Federal Times

Justice indicts 7 Iranian hackers for attacks on US infrastructure

The Justice Department indicted seven Iranian nationals on several charges of hacking American critical infrastructure, including attacking U.S. financial systems and gaining illegal access to the networks of a dam in upstate New York.

The indictment unsealed Thursday brings charges against Ahmad Fathi, 37; Hamid Firoozi, 34; Amin Shokohi, 25; Sadegh Ahmadzadegan, a.k.a. Nitrojen26, 23; Omid Ghaffarinia, a.k.a. PLuS, 25; Sina Keissar, 25; and Nader Saedi, a.k.a. Turk Server, 26.

Download: Seven Iranian Nationals Charged with Hacking Critical Infrastructure

The seven men worked for two Iranian cybersecurity companies — ITSecTeam (ITSEC) and Mersad Company (MERSAD) — that served as contractors for the Iranian government. All seven men allegedly have ties to the government and the Islamic Revolutionary Guard Corps, according to Attorney General Loretta Lynch.

"A federal grand jury in Manhattan found that these seven individuals conspired together, and with others, to conduct a series of cyberattacks against civilian targets in the United States financial industry that, in all, cost victims tens of millions of dollars," Lynch said Thursday.

The hackers perpetrated a distributed denial of service (DDoS) attack on at least 46 U.S. networks between 2011 and 2013, most of which targeted financial institutions.

The teams at ITSEC and MERSAD created malware to enslave computers around the world and constructed botnets to carry out the DDoS attacks. Those attacks overwhelmed bank websites and systems, locking out users and bank employees, alike.

At the height of the campaign, institutions were getting hit with upwards of 140 gigabits every second.

FBI investigators said they have been able to nullify and remediate the effects of 95 percent of the botnet networks related to these attacks.

The indictment also charges Firoozi with hacking into the Bowman Avenue Dam in Rye Brook, New York in 2013.

Luckily, while Firoozi was able to gain access to the dam's restricted network, the controls for the sluice gate was not connected to the system at that time, preventing him from causing any damage in the physical world.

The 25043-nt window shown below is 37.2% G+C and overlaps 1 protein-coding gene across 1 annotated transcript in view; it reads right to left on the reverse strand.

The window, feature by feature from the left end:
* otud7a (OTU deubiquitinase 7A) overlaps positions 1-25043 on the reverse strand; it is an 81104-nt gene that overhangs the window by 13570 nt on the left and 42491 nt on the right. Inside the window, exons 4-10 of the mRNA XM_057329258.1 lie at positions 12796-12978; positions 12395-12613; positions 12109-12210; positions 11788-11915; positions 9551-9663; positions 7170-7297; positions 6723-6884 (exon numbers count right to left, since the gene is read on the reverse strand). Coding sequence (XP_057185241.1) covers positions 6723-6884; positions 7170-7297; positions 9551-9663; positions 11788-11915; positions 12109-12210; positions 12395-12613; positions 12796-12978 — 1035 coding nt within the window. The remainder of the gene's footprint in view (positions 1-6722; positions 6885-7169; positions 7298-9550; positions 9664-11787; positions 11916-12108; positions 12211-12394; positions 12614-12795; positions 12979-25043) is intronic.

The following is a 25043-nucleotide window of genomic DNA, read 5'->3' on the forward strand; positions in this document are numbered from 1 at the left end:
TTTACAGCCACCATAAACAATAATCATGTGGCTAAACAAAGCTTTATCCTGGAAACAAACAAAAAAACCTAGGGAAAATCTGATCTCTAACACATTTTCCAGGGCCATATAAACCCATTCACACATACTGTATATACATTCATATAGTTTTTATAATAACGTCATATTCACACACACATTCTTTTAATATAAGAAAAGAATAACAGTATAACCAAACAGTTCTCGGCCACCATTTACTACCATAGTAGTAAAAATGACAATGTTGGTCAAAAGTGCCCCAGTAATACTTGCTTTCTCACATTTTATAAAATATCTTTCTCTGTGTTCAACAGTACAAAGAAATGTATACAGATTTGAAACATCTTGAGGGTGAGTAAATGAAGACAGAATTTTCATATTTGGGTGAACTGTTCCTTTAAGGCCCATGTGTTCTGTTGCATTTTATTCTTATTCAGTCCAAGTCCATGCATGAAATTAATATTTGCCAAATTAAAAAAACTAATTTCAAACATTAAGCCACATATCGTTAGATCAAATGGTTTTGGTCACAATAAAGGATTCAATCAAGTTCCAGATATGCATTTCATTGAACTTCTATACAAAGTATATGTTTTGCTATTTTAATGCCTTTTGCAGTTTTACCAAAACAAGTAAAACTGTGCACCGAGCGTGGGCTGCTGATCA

However, remediation efforts cost upwards of $30,000.

"The infiltration of the Bowman Avenue Dam represents a frightening new frontier in cybercrime," said Preet Bharara, U.S. attorney for the Southern District of New York. "These were no ordinary crimes, but calculated attacks by groups with ties to Iran's Islamic Revolutionary Guard and designed specifically to harm America and its people. We now live in a world where devastating attacks on our financial system, our infrastructure and our way of life can be launched from anywhere in the world, with a click of a mouse."

Bharara added that responsibility for defending against these sorts of attacks goes beyond just law enforcement to the institutions themselves.

"The charges announced today should serve as a wake-up call for everyone responsible for the security of our financial markets and for guarding our infrastructure," he said. "Our future security depends on heeding this call."

The indictments unsealed Thursday are meant as a warning to others considering taking similar actions against the U.S.

"An important part of our cybersecurity practice is to identify the actors and attributed them publicly when we can," Lynch said. "We do this so they know they cannot hide."

"The FBI will find those behind cyber intrusions and hold them accountable — wherever they are, and whoever they are," FBI Director James Comey added. "By calling out the individuals and nations who use cyberattacks to threaten American enterprise, as we have done in this indictment, we will change behavior."

The charges carry a maximum sentence of 10 years in prison for each man, if convicted. Firoozi also faces an additional five years for his role in the Bowman Avenue Dam hack.

However, bringing charges is not the same as being able to prosecute, as these men are a world away and extradition is unlikely. But DOJ is playing the long game.

"Fugitives don't remain that way forever," Lynch said.

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